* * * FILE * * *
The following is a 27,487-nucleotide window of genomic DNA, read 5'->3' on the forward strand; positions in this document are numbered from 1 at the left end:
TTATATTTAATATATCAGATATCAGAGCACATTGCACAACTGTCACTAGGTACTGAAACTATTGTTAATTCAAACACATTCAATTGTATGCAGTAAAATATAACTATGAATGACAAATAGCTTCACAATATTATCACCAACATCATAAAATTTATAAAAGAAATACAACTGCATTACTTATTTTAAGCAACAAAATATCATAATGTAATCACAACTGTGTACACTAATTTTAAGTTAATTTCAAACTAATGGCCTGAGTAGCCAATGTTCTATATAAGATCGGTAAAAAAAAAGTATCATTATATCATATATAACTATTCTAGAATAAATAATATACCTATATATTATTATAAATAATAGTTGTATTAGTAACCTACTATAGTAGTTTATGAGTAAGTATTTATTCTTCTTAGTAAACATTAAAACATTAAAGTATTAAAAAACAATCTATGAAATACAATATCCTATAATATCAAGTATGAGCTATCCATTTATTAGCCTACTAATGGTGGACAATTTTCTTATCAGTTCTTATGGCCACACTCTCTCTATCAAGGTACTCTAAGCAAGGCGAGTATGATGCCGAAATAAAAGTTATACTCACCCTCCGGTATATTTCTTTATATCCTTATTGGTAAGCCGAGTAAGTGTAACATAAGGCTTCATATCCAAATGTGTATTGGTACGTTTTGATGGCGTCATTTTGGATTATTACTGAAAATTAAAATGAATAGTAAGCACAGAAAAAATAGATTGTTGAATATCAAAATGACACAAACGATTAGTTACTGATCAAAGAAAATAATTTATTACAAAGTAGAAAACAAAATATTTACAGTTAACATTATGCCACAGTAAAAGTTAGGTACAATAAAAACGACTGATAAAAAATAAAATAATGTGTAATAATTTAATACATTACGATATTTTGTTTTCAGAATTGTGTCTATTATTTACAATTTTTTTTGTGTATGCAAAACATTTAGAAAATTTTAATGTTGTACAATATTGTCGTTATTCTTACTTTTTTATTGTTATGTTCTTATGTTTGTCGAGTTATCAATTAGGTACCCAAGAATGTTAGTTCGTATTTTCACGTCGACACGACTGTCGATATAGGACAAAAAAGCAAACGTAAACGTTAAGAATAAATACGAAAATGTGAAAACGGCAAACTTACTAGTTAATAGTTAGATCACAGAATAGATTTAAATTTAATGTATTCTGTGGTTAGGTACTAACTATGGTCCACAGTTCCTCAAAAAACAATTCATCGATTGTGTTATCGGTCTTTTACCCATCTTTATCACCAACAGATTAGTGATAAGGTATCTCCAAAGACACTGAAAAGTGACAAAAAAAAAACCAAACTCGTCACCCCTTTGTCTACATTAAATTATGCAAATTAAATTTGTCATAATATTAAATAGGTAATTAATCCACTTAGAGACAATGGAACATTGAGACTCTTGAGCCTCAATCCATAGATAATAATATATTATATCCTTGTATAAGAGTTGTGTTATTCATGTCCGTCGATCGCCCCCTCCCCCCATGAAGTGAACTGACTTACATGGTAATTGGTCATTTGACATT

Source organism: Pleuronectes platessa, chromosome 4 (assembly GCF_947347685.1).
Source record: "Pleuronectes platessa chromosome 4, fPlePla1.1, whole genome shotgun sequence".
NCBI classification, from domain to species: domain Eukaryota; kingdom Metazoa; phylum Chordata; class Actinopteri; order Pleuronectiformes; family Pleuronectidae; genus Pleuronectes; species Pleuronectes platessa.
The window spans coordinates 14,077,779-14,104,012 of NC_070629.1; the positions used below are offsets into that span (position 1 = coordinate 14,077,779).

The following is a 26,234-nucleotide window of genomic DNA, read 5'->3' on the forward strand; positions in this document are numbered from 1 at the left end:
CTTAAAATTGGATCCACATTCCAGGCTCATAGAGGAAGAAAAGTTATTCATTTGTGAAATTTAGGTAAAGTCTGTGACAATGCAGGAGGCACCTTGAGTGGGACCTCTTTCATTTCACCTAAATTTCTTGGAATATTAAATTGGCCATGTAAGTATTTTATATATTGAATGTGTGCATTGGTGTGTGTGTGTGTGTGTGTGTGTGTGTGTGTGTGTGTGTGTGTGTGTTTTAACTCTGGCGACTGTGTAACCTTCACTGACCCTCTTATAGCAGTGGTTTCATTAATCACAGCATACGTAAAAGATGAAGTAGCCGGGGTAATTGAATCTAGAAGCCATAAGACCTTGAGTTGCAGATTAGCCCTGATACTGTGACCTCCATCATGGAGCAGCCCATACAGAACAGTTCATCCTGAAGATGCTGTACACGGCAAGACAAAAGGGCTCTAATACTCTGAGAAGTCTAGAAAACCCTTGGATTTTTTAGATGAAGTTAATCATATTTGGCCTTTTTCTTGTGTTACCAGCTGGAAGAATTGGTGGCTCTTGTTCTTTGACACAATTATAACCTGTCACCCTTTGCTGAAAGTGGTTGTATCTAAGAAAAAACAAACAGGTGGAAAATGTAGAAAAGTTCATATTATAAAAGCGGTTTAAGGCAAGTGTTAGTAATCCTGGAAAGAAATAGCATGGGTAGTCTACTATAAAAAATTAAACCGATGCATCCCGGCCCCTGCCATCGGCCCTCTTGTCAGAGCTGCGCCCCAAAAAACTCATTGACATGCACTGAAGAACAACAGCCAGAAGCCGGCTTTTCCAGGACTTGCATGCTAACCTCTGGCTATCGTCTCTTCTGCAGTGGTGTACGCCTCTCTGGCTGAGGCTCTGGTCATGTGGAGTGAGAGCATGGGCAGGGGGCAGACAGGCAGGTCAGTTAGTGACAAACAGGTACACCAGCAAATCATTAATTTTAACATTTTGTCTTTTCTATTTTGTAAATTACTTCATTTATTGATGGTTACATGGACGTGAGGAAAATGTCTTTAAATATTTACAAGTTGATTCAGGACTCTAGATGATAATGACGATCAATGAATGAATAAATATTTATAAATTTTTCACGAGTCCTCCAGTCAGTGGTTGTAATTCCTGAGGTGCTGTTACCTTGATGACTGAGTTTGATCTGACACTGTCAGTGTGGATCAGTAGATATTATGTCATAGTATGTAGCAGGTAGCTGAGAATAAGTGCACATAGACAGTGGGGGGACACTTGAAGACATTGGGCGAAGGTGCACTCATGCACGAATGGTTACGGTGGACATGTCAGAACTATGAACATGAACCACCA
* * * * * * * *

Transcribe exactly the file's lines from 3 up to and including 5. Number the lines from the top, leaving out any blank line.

Source organism: Pleuronectes platessa, chromosome 4 (assembly GCF_947347685.1).
Source record: "Pleuronectes platessa chromosome 4, fPlePla1.1, whole genome shotgun sequence".
NCBI classification, from domain to species: domain Eukaryota; kingdom Metazoa; phylum Chordata; class Actinopteri; order Pleuronectiformes; family Pleuronectidae; genus Pleuronectes; species Pleuronectes platessa.